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This morning I washed my hair with anti-dandruff shampoo. The bottle said "antidandruff medicated shampoo". Ooooh, medicated! Does that mean it's different from other anti-dandruff shampoos?

To the dictionary, Robin!

From Webster's Revised Unabridged Dictionary (1913) [web1913]:

  Medicate \Med"i*cate\, v. t. [imp. & p. p. {Medicated}; p. pr. &
     vb. n. {Medicating}.] [L. medicatus, p. p. of medicare,
     medicari. See {Medicable}.]
     1. To tincture or impregnate with anything medicinal; to
        drug. ``Medicated waters.'' --Arbuthnot.
  
     2. To treat with medicine.

So, to say it's "medicated" means.... it's a treatment. For dandruff. Which is what "anti-dandruff" means.
Holy tautology, Batman, it's a tautology!

I loathe advertising-speak. So long as they are not outright lying, they can be as deceptive as they want, tossing in feel-good content-free words with abandon, or rendering perfectly good words content-free by using them as a tautology.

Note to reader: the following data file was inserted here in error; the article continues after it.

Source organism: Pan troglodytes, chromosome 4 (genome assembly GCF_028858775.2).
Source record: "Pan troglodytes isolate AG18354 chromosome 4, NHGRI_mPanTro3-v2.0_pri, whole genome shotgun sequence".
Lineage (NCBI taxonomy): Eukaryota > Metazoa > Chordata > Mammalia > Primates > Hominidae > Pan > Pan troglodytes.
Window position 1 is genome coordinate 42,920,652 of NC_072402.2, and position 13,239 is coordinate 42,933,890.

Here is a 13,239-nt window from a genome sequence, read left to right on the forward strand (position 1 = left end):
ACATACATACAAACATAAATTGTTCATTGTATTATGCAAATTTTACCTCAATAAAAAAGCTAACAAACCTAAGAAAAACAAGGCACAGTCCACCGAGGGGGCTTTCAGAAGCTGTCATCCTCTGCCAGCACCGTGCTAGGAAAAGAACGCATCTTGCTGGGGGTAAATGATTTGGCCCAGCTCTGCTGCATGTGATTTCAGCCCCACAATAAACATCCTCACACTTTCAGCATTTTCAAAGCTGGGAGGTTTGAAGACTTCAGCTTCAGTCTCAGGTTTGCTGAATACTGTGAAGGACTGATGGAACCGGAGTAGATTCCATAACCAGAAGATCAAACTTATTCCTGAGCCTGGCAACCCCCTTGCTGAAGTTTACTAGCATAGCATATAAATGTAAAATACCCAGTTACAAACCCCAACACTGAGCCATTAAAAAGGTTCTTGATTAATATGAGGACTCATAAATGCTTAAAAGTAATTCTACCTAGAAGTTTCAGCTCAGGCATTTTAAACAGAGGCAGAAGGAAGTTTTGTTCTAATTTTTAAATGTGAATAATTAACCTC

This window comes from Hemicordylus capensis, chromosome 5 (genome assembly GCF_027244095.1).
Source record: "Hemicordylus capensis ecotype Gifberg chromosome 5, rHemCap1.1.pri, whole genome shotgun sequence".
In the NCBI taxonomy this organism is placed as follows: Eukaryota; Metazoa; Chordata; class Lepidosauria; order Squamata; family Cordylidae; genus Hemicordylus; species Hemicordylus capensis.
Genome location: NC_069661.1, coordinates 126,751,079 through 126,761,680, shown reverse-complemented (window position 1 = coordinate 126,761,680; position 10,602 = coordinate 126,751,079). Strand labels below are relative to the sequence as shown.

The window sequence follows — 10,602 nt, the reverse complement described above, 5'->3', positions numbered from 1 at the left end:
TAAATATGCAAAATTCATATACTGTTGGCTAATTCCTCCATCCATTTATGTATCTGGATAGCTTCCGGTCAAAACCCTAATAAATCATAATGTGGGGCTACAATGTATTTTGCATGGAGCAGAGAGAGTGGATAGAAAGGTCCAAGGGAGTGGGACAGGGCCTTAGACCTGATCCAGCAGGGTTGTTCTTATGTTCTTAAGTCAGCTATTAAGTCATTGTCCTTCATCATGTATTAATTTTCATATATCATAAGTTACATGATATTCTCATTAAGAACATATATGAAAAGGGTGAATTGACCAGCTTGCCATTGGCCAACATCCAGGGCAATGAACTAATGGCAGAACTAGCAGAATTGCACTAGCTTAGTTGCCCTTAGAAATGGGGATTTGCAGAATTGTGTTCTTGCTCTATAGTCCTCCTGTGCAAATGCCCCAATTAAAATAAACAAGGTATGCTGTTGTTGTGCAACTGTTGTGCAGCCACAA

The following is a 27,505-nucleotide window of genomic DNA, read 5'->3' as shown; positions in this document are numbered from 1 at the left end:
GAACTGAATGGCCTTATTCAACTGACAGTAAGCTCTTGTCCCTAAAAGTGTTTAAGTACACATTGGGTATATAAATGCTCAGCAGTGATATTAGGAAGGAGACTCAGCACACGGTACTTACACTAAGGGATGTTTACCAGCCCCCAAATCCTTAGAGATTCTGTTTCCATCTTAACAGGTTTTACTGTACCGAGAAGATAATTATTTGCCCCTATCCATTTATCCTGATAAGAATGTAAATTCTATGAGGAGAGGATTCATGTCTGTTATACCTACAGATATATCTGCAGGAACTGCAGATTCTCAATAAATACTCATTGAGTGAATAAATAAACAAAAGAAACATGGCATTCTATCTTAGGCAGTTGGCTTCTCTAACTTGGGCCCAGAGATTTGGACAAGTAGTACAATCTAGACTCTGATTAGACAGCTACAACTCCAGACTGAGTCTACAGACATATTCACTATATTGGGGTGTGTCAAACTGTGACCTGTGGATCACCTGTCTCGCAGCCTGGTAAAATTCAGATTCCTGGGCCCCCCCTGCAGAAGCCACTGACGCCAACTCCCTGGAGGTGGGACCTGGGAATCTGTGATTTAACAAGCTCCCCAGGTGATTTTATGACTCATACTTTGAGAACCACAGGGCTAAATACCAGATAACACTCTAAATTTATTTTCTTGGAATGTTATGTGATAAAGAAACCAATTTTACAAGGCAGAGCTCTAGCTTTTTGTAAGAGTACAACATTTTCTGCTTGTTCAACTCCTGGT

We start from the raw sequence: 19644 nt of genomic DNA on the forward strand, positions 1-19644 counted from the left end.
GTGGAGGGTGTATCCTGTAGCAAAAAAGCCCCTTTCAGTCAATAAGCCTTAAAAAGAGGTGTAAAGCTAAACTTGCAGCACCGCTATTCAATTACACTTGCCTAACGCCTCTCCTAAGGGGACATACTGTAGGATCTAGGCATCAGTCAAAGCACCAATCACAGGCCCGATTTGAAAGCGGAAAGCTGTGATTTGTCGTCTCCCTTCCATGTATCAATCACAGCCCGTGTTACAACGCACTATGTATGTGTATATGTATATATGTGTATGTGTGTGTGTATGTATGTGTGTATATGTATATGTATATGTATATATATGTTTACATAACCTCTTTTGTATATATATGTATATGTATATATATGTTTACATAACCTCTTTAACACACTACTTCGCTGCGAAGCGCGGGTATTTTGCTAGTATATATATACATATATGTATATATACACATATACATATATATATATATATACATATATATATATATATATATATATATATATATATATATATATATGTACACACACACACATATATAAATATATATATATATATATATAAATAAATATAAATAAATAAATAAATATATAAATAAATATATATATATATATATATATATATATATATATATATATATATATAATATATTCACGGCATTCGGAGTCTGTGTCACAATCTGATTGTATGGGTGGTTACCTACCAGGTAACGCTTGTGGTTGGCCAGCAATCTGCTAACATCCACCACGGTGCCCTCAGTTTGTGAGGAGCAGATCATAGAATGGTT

I prefer spades to be called spades, not agricultural real-metal-bladed natural-wooden-handled spades.

Date: 2015-05-17 12:15 pm (UTC)
From: [identity profile] jaxomsride.livejournal.com
Medicated just usually means they aren't relying on natural herbal remedies such as peppermint or tea tree but have an added drug to treat the condition. It is not tautology just extra information that they have to put on because of labelling requirements i.e. it is a legal necessity not a marketing ploy.

Date: 2015-05-17 05:01 pm (UTC)
From: [identity profile] marta-bee.livejournal.com
I don't have a reference, but I do remember my sister who studied advertising laughing over the distinctions drawn over that word. She said that according to her textbook (and I have no clue how up to date it was, or what legal system it was describing), if you didn't include the word "medicated" and it included anything other than refined versions of naturally-included ingredients, it really knocked up your liability in any lawsuits.

I don't know whether it's flat-out illegal, and I don't know the details, but there does seem to be something to the above comment.

Doesn't make your frustration at the language less valid. Katie was laughing out of frustration, because she knew those "all-natural" products were every bit as dangerous as the medicated ones. It's a stupid distinction, but one the law forced them to draw.

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